(CNN) – We’ve all seen that feeling that falls when you’re returning the bag, waiting for your bag to arrive – and everything else they already have. Usually, you’re predicting something that won’t happen – it comes out of your bag as if you think it’s gone forever. But there are also the worst fears of misfortune — sometimes the loss of valuables.
Elliot Sharod was one of the victims on April 17. He and his new wife, Helen, were flying from their wedding in South Africa, where Sharod lived, to their home in the UK.
It was the journey of a lifetime – their wedding was pre -booked for 2020, before it was booked for 2021, before Omicron hit.
Finally, they did. “That’s all to us – we’re going to the highest point of the end, after marrying something special to us.”
They looked at three bags for their difficult trip home: Johannesburg to Abu Dhabi; Abu Dhabi in Frankfurt; and Frankfurt and Dublin. The signing with Etihad, which flew directly from Abu Dhabi to Dublin when they were signed; but he dropped out during the illness, and switched them to an Etihad route in Germany, then a codeshare with Aer Lingus in Dublin.
From Dublin – the starting point for their trip, although there are fewer flights – they will have to fly again with Aer Lingus to London Heathrow.
But when they arrived in Dublin, their bags did not return.
Fortunately, Sharod has a secret: Airtags.
He bought three of the Apple products, sent them to visitors via Bluetooth, and hid one in each box.
“I did it because our journey was so busy – we were traveling on a lot of planes,” he said. “It’s more for safety on the way down – not in our cases the wedding dress and the gown, but for peace of mind.”
So he and Helen watched in real time, relaxed, even though their cases had arrived on the plane in Frankfurt. There was only one problem – on closer inspection, the cases had moved to a gateway in Frankfurt. They were not loaded on the plane.
“We were angry, upset and tired at the time, but we thought – we thought, hey, they’re going to hold the flight,” he said. “We didn’t think about it anymore.”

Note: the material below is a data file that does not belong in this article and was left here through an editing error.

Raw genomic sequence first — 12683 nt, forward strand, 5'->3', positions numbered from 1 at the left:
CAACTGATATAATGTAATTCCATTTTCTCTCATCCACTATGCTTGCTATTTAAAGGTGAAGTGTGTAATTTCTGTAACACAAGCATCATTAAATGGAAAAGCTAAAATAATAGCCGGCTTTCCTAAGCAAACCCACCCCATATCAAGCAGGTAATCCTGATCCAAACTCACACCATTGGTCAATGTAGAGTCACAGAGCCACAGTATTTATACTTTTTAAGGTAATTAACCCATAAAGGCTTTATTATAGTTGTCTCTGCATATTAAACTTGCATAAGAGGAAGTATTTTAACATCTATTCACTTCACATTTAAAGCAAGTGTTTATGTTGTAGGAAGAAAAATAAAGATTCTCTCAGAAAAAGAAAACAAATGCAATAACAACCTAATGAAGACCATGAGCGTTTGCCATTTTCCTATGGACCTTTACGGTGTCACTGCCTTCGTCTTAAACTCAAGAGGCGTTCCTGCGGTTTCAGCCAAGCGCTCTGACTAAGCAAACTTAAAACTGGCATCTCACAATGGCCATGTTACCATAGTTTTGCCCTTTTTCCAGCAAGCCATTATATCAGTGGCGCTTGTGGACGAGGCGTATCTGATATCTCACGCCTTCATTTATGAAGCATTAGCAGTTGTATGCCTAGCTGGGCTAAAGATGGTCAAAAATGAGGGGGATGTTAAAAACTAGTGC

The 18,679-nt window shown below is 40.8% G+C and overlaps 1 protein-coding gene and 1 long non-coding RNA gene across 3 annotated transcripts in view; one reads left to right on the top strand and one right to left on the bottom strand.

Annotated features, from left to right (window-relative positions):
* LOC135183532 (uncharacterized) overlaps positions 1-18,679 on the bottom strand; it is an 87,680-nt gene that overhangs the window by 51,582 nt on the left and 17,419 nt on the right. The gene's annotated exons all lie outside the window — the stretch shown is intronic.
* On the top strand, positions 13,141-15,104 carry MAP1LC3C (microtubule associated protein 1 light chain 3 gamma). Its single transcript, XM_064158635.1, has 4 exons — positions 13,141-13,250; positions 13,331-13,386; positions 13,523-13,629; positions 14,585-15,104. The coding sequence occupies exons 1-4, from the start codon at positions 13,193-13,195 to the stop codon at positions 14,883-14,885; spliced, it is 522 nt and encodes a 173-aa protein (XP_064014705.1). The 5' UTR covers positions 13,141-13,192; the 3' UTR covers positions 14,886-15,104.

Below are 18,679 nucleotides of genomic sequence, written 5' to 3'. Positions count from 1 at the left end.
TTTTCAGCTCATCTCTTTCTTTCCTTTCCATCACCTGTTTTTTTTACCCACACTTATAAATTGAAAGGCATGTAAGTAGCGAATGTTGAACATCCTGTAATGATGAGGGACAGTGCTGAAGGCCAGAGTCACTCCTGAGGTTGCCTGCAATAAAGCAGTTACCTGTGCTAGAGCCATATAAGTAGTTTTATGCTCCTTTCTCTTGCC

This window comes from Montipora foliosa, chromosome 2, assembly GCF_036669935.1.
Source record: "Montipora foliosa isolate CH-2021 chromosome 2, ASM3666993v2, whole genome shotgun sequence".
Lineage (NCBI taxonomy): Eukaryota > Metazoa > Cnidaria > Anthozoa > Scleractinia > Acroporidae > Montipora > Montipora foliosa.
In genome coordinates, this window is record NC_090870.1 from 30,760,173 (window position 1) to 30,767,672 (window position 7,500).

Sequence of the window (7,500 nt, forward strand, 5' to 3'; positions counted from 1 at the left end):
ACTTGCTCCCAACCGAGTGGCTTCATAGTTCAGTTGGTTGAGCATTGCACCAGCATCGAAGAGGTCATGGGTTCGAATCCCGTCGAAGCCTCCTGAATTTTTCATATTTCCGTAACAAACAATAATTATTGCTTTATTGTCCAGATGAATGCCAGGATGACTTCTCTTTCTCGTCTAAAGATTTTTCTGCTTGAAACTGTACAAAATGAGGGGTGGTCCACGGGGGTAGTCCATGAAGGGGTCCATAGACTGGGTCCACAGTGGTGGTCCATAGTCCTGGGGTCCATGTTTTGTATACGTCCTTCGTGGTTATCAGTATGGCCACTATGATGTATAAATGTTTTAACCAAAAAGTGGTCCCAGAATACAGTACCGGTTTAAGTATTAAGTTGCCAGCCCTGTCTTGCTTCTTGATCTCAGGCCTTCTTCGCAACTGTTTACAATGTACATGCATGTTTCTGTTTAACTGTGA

Aer Lingus employees said they would take bags from Frankfurt to London, to give them Sharods’ home language in Surrey, outside the capital.
And in fact, the next night, at 10 o’clock, a messenger arrived. The only problem: only two bags.
The third – Helen’s bag, which contained wedding cards, handwritten notes from the hotel where they stayed, the order of service and the trips they made for the guests – was it is, according to its Airtag, at an address in Pimlico, in central London.
So after a response from Aer Lingus CEO Lynne Embleton’s office told her that their cargo company was looking at it, she decided on a new route: record videos of her talking on the plane, and advertise them on the social media.
He also shared a PowerPoint presentation video, talking about the plane through the saga, and sharing their direct messages against him.
Sharod told CNN that “the only way I can know what they think, is by naming and embarrassing them.”
Apple’s Airtags, released in April 2021, retail for $ 29, with a set of four coming in for $ 99. They’re small to hide in a bag – the Sharods are in a sock – however, when connected to an Apple app, their location can be seen in meters.
As “lost”, they take the tokens collected by Apple products nearby and return them to the owner, who is the iPhone user who walks past Sharod’s bag to help with not knowing his place.
So he found out on April 21, four days after the case disappeared, he had made two trips – within two blocks of his Pimlico area. Since then, it hasn’t moved.
“Helen is hurt,” he said. “Her bag, her clothes, and she got that happy feeling about where her property was.” The man believes it was stolen and has told police.
Aer Lingus has lost three bags of Sharods bags – now one with precious wedding souvenirs.
She was able to follow his journey around Lisbon airport before meeting again in Spain.
Aer Lingus and Eagle Aviation did not respond to a request for comment.